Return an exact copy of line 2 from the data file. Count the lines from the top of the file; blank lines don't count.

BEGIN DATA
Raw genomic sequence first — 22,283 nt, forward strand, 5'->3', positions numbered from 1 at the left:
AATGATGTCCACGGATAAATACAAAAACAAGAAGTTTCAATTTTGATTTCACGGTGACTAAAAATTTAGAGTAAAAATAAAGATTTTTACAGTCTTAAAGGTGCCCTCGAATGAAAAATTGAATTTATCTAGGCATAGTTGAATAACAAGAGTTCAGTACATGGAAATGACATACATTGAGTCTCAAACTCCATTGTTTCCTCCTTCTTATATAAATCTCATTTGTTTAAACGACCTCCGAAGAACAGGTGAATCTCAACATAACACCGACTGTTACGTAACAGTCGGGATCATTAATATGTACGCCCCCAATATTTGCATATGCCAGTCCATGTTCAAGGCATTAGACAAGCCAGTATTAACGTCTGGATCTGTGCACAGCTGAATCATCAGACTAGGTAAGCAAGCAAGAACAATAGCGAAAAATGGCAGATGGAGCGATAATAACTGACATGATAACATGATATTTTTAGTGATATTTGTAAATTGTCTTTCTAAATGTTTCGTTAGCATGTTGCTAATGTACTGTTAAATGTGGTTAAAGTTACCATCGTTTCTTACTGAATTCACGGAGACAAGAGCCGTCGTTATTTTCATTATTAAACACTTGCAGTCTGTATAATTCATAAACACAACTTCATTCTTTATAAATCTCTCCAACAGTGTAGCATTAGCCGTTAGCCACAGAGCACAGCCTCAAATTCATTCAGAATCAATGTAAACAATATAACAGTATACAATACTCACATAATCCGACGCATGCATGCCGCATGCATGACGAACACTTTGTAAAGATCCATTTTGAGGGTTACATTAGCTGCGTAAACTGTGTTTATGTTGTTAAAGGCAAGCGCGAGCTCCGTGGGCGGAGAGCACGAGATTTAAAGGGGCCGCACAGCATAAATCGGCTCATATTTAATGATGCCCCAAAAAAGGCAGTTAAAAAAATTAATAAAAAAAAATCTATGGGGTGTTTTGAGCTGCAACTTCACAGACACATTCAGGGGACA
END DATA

AATGATGTCCACGGATAAATACAAAAACAAGAAGTTTCAATTTTGATTTCACGGTGACTAAAAATTTAGAGTAAAAATAAAGATTTTTACAGTCTTAAAGGTGCCCTCGAATGAAAAATTGAATTTATCTAGGCATAGTTGAATAACAAGAGTTCAGTACATGGAAATGACATACATTGAGTCTCAAACTCCATTGTTTCCTCCTTCTTATATAAATCTCATTTGTTTAAACGACCTCCGAAGAACAGGTGAATCTCAACATAACACCGACTGTTACGTAACAGTCGGGATCATTAATATGTACGCCCCCAATATTTGCATATGCCAGTCCATGTTCAAGGCATTAGACAAGCCAGTATTAACGTCTGGATCTGTGCACAGCTGAATCATCAGACTAGGTAAGCAAGCAAGAACAATAGCGAAAAATGGCAGATGGAGCGATAATAACTGACATGATAACATGATATTTTTAGTGATATTTGTAAATTGTCTTTCTAAATGTTTCGTTAGCATGTTGCTAATGTACTGTTAAATGTGGTTAAAGTTACCATCGTTTCTTACTGAATTCACGGAGACAAGAGCCGTCGTTATTTTCATTATTAAACACTTGCAGTCTGTATAATTCATAAACACAACTTCATTCTTTATAAATCTCTCCAACAGTGTAGCATTAGCCGTTAGCCACAGAGCACAGCCTCAAATTCATTCAGAATCAATGTAAACAATATAACAGTATACAATACTCACATAATCCGACGCATGCATGCCGCATGCATGACGAACACTTTGTAAAGATCCATTTTGAGGGTTACATTAGCTGCGTAAACTGTGTTTATGTTGTTAAAGGCAAGCGCGAGCTCCGTGGGCGGAGAGCACGAGATTTAAAGGGGCCGCACAGCATAAATCGGCTCATATTTAATGATGCCCCAAAAAAGGCAGTTAAAAAAATTAATAAAAAAAAATCTATGGGGTGTTTTGAGCTGCAACTTCACAGACACATTCAGGGGACA